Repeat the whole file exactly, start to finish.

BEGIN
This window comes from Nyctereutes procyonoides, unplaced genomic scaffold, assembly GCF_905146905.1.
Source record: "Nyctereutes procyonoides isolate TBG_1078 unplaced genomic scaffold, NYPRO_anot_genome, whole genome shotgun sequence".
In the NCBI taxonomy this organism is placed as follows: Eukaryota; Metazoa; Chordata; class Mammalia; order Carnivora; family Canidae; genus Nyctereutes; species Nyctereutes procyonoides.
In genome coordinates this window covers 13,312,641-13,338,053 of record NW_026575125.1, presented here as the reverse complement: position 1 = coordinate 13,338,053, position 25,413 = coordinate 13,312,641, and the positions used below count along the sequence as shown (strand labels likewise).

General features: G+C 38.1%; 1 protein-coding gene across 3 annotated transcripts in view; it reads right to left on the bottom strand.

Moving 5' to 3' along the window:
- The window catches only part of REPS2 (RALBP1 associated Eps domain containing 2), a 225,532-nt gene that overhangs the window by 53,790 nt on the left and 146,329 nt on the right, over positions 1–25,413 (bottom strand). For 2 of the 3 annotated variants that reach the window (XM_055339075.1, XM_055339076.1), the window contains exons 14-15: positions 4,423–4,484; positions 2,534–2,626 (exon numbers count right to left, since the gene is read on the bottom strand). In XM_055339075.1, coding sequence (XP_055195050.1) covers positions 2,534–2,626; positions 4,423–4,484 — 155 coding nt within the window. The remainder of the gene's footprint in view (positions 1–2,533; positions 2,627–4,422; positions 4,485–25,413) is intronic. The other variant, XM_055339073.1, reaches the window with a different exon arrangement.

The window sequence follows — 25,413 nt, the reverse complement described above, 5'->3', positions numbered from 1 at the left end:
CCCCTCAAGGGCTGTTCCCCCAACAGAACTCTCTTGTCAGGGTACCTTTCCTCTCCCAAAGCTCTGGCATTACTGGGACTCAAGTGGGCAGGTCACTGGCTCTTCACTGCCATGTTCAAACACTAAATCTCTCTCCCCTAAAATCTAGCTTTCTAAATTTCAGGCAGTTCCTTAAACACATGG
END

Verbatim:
This window comes from Nyctereutes procyonoides, unplaced genomic scaffold, assembly GCF_905146905.1.
Source record: "Nyctereutes procyonoides isolate TBG_1078 unplaced genomic scaffold, NYPRO_anot_genome, whole genome shotgun sequence".
In the NCBI taxonomy this organism is placed as follows: Eukaryota; Metazoa; Chordata; class Mammalia; order Carnivora; family Canidae; genus Nyctereutes; species Nyctereutes procyonoides.
In genome coordinates this window covers 13,312,641-13,338,053 of record NW_026575125.1, presented here as the reverse complement: position 1 = coordinate 13,338,053, position 25,413 = coordinate 13,312,641, and the positions used below count along the sequence as shown (strand labels likewise).

General features: G+C 38.1%; 1 protein-coding gene across 3 annotated transcripts in view; it reads right to left on the bottom strand.

Moving 5' to 3' along the window:
- The window catches only part of REPS2 (RALBP1 associated Eps domain containing 2), a 225,532-nt gene that overhangs the window by 53,790 nt on the left and 146,329 nt on the right, over positions 1–25,413 (bottom strand). For 2 of the 3 annotated variants that reach the window (XM_055339075.1, XM_055339076.1), the window contains exons 14-15: positions 4,423–4,484; positions 2,534–2,626 (exon numbers count right to left, since the gene is read on the bottom strand). In XM_055339075.1, coding sequence (XP_055195050.1) covers positions 2,534–2,626; positions 4,423–4,484 — 155 coding nt within the window. The remainder of the gene's footprint in view (positions 1–2,533; positions 2,627–4,422; positions 4,485–25,413) is intronic. The other variant, XM_055339073.1, reaches the window with a different exon arrangement.

The window sequence follows — 25,413 nt, the reverse complement described above, 5'->3', positions numbered from 1 at the left end:
CCCCTCAAGGGCTGTTCCCCCAACAGAACTCTCTTGTCAGGGTACCTTTCCTCTCCCAAAGCTCTGGCATTACTGGGACTCAAGTGGGCAGGTCACTGGCTCTTCACTGCCATGTTCAAACACTAAATCTCTCTCCCCTAAAATCTAGCTTTCTAAATTTCAGGCAGTTCCTTAAACACATGG